From its foundation in the swamps of the Neva Delta in 1703, Saint Petersburg, the capital of the Russian tsarist empire, was a symbol of civil progress and a “window to Europe.” But the better world the city promised was soon linked with visions of apocalypse and doom. In what is considered to be the first Russian science fic0tion work, Vladimir Odoevsky portrays Petersburg in his fragmentary utopia “The Year 3448” (1835–1840) as the perfect city of a distant future headed inexorably toward its downfall. Modernist images like this go hand in hand with decadence and rebellion in many later fantastical Russian texts, such as Valerii Briusov’s play “The Earth” (1904) and short story “The Republic of the Southern Cross” (1905). Tracing the genealogy of this tragic urban discourse from the Romantic era to the first years after the October Revolution reveals how fantastical literary works depict the effects of scientific and technological progress and urban innovations on everyday life.
This lecture is part of Search for a new New World. The more frustrated you are on earth, the more you hope for in space. Moving beyond the terrestrial focus of the exhibition Building a new New World, four case studies from before the revolution to the space race look to Russian sci fi to probe individual hopes and ideas about new societal organization. Inherently experimental, sci-fi stories and films could reflect on what was and wasn’t possible in Russian reality and think beyond it.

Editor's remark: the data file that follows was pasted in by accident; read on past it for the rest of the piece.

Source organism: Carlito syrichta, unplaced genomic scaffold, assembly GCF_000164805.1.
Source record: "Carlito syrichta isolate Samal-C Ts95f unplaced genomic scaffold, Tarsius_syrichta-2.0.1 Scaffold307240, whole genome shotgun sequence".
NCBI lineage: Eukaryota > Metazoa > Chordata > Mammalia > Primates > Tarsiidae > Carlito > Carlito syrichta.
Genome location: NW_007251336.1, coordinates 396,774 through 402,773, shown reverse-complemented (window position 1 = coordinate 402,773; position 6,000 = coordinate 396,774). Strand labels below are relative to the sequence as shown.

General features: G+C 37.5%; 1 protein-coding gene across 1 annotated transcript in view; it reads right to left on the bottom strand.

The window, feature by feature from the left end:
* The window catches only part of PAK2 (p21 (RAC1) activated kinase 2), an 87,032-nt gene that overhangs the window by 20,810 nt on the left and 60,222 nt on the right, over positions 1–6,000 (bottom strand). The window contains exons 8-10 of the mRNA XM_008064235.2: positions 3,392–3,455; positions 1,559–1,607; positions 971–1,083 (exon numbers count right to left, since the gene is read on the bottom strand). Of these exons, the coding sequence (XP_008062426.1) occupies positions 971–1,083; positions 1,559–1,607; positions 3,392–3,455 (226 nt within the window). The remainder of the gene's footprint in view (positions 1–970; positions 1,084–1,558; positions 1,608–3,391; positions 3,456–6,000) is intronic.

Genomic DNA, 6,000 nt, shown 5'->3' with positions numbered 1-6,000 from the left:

Matthias Schwartz is a research associate for the project Affective Realism: Contemporary Eastern European Literatures at Leibniz-Zentrum für Literatur- und Kulturforschung (ZfL) in Berlin. His articles on Soviet science fiction include “Archaeologies of a Past Future: Science Fiction Films from Communist Eastern Europe” and “How ‘Nauchnaya fantastika’ Was Made: The Debates about the Genre of Science Fiction from NEP to High Stalinism.”
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